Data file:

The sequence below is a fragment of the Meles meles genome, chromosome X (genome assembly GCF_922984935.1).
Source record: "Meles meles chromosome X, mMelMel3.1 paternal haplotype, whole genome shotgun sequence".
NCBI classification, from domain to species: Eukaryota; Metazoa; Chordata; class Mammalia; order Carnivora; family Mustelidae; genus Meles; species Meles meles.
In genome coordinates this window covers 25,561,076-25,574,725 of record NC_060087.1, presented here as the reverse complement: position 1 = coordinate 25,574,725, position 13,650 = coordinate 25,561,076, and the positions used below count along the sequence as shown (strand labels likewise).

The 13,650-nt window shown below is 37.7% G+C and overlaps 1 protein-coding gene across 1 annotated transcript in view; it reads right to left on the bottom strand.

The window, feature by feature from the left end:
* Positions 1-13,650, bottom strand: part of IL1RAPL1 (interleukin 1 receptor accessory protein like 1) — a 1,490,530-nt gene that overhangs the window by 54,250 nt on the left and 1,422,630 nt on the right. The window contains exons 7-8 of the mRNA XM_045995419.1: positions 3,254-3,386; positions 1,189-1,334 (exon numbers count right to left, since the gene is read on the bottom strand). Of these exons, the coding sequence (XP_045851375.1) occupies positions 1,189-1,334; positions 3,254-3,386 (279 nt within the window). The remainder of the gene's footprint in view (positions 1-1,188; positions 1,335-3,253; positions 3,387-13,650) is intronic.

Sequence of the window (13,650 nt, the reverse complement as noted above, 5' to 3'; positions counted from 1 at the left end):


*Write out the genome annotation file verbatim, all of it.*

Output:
The sequence below is a fragment of the Meles meles genome, chromosome X (genome assembly GCF_922984935.1).
Source record: "Meles meles chromosome X, mMelMel3.1 paternal haplotype, whole genome shotgun sequence".
NCBI classification, from domain to species: Eukaryota; Metazoa; Chordata; class Mammalia; order Carnivora; family Mustelidae; genus Meles; species Meles meles.
In genome coordinates this window covers 25,561,076-25,574,725 of record NC_060087.1, presented here as the reverse complement: position 1 = coordinate 25,574,725, position 13,650 = coordinate 25,561,076, and the positions used below count along the sequence as shown (strand labels likewise).

The 13,650-nt window shown below is 37.7% G+C and overlaps 1 protein-coding gene across 1 annotated transcript in view; it reads right to left on the bottom strand.

The window, feature by feature from the left end:
* Positions 1-13,650, bottom strand: part of IL1RAPL1 (interleukin 1 receptor accessory protein like 1) — a 1,490,530-nt gene that overhangs the window by 54,250 nt on the left and 1,422,630 nt on the right. The window contains exons 7-8 of the mRNA XM_045995419.1: positions 3,254-3,386; positions 1,189-1,334 (exon numbers count right to left, since the gene is read on the bottom strand). Of these exons, the coding sequence (XP_045851375.1) occupies positions 1,189-1,334; positions 3,254-3,386 (279 nt within the window). The remainder of the gene's footprint in view (positions 1-1,188; positions 1,335-3,253; positions 3,387-13,650) is intronic.

Sequence of the window (13,650 nt, the reverse complement as noted above, 5' to 3'; positions counted from 1 at the left end):